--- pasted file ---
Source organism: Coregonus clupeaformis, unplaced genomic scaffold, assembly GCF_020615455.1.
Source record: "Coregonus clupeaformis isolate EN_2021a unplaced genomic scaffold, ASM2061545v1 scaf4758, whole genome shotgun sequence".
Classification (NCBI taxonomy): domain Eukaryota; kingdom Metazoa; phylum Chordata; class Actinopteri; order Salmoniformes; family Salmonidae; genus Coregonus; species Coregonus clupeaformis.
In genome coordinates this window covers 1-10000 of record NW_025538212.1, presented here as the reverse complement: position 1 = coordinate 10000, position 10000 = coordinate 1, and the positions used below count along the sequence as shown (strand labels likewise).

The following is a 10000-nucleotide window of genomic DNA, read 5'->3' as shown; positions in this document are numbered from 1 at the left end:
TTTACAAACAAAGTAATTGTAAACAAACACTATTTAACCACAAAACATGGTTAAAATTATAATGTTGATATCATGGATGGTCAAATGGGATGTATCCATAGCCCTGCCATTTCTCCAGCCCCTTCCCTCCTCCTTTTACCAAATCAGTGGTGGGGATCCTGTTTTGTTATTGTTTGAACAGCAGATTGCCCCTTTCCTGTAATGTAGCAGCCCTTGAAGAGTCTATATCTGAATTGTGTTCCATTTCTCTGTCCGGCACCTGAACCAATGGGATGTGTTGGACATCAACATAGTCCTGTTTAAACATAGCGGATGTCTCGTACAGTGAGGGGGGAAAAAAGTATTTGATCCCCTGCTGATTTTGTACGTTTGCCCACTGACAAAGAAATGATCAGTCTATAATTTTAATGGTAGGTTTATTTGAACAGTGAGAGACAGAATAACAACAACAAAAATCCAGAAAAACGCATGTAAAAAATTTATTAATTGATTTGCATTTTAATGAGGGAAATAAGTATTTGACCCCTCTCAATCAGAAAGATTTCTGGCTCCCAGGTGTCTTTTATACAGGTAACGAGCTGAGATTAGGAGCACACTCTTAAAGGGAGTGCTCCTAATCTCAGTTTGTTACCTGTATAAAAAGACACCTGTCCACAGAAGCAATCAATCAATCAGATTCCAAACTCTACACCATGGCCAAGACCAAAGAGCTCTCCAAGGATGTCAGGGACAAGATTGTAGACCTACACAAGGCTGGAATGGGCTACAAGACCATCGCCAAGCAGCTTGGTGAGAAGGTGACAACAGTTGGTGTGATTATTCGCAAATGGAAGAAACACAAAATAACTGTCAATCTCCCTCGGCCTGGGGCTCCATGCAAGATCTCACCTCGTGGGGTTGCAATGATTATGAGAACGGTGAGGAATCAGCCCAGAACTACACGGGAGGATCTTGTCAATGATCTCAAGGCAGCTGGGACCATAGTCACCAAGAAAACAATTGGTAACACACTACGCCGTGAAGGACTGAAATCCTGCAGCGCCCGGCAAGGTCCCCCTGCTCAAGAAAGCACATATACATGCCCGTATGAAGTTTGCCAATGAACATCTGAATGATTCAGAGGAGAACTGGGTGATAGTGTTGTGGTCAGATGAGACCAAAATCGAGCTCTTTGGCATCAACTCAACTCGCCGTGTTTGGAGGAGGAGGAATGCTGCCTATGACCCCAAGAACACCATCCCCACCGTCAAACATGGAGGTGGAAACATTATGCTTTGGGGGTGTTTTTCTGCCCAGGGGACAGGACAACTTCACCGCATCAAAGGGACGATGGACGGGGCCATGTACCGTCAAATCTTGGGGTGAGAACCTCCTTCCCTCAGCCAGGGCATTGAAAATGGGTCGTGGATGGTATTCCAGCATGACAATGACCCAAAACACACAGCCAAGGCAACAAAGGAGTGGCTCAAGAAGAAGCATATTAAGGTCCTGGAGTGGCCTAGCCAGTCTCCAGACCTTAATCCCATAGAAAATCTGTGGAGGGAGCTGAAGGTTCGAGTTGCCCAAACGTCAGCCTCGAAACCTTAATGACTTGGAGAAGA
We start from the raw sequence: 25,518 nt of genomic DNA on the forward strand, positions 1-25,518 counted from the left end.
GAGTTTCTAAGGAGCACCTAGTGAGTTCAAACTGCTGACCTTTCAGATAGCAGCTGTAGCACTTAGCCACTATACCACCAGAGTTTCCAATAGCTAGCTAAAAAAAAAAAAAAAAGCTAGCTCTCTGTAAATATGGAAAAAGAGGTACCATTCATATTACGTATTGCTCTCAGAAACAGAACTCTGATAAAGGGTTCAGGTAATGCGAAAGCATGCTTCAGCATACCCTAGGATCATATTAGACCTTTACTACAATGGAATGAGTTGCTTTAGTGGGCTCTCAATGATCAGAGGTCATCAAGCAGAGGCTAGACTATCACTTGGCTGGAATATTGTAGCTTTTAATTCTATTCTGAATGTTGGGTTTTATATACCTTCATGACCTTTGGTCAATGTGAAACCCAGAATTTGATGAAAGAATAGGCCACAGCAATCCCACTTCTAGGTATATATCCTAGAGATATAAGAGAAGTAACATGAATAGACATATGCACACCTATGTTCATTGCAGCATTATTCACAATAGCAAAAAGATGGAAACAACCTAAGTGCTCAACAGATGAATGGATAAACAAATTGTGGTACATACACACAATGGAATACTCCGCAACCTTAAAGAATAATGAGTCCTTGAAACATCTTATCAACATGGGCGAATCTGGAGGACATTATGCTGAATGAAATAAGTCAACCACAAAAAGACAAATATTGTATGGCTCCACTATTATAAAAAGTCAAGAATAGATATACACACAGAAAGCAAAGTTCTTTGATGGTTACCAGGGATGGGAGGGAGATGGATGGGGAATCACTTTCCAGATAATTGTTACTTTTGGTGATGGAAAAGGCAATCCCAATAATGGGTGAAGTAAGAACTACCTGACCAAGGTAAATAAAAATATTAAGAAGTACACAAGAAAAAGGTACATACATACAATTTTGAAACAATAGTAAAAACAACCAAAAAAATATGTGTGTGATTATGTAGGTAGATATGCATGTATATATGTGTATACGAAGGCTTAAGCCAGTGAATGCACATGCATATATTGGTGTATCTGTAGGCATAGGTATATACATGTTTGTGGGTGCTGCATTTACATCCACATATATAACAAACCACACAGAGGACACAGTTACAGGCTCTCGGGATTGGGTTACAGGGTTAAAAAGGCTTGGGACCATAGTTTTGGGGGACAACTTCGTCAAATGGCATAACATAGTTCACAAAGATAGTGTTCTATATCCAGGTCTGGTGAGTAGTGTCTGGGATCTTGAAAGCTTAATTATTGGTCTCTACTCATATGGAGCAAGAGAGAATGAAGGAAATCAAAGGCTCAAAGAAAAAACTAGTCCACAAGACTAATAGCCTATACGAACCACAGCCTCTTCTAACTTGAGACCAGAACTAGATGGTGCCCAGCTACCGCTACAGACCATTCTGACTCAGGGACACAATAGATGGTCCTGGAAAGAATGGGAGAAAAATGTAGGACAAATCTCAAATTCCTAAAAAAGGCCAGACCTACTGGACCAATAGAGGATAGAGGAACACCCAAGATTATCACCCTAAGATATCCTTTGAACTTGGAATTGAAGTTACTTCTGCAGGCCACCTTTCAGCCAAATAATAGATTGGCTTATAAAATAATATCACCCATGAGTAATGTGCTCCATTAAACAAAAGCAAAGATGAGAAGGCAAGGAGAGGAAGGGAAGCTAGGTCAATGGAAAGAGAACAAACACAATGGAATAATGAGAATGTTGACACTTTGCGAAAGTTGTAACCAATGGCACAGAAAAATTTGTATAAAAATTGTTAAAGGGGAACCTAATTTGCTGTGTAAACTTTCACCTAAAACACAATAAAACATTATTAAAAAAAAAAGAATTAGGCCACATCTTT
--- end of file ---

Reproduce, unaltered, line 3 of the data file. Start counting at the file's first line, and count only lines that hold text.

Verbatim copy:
Classification (NCBI taxonomy): domain Eukaryota; kingdom Metazoa; phylum Chordata; class Actinopteri; order Salmoniformes; family Salmonidae; genus Coregonus; species Coregonus clupeaformis.